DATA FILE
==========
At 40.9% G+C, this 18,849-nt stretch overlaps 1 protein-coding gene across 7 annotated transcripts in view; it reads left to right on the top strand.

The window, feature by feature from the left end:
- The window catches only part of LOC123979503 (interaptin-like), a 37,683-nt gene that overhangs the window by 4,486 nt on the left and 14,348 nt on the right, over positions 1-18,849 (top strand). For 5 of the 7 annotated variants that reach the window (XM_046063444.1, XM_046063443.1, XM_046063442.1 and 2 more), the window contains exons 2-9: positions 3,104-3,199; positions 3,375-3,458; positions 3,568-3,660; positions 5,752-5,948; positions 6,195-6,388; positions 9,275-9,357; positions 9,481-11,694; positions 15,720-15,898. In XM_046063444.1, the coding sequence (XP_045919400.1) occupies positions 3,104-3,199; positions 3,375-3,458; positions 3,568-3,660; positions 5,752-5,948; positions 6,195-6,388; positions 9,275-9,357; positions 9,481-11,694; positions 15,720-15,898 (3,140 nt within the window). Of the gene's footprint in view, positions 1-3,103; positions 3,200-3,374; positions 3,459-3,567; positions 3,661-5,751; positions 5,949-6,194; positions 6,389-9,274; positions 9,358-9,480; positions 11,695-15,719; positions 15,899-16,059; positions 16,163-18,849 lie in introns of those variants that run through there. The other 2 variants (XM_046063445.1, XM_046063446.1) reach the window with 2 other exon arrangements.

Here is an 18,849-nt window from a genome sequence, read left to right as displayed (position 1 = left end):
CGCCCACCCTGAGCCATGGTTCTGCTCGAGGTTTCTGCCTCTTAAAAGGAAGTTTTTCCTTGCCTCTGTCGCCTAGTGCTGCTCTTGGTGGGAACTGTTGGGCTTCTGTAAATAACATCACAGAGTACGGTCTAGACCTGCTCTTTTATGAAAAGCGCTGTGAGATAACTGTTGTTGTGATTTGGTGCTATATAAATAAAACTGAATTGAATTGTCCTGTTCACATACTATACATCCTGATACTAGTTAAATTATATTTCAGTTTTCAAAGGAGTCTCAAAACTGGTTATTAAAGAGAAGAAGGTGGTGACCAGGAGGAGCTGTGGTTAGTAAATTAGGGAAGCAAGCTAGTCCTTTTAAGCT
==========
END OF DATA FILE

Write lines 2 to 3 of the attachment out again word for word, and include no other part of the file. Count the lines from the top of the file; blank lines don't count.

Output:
The window, feature by feature from the left end:
- The window catches only part of LOC123979503 (interaptin-like), a 37,683-nt gene that overhangs the window by 4,486 nt on the left and 14,348 nt on the right, over positions 1-18,849 (top strand). For 5 of the 7 annotated variants that reach the window (XM_046063444.1, XM_046063443.1, XM_046063442.1 and 2 more), the window contains exons 2-9: positions 3,104-3,199; positions 3,375-3,458; positions 3,568-3,660; positions 5,752-5,948; positions 6,195-6,388; positions 9,275-9,357; positions 9,481-11,694; positions 15,720-15,898. In XM_046063444.1, the coding sequence (XP_045919400.1) occupies positions 3,104-3,199; positions 3,375-3,458; positions 3,568-3,660; positions 5,752-5,948; positions 6,195-6,388; positions 9,275-9,357; positions 9,481-11,694; positions 15,720-15,898 (3,140 nt within the window). Of the gene's footprint in view, positions 1-3,103; positions 3,200-3,374; positions 3,459-3,567; positions 3,661-5,751; positions 5,949-6,194; positions 6,389-9,274; positions 9,358-9,480; positions 11,695-15,719; positions 15,899-16,059; positions 16,163-18,849 lie in introns of those variants that run through there. The other 2 variants (XM_046063445.1, XM_046063446.1) reach the window with 2 other exon arrangements.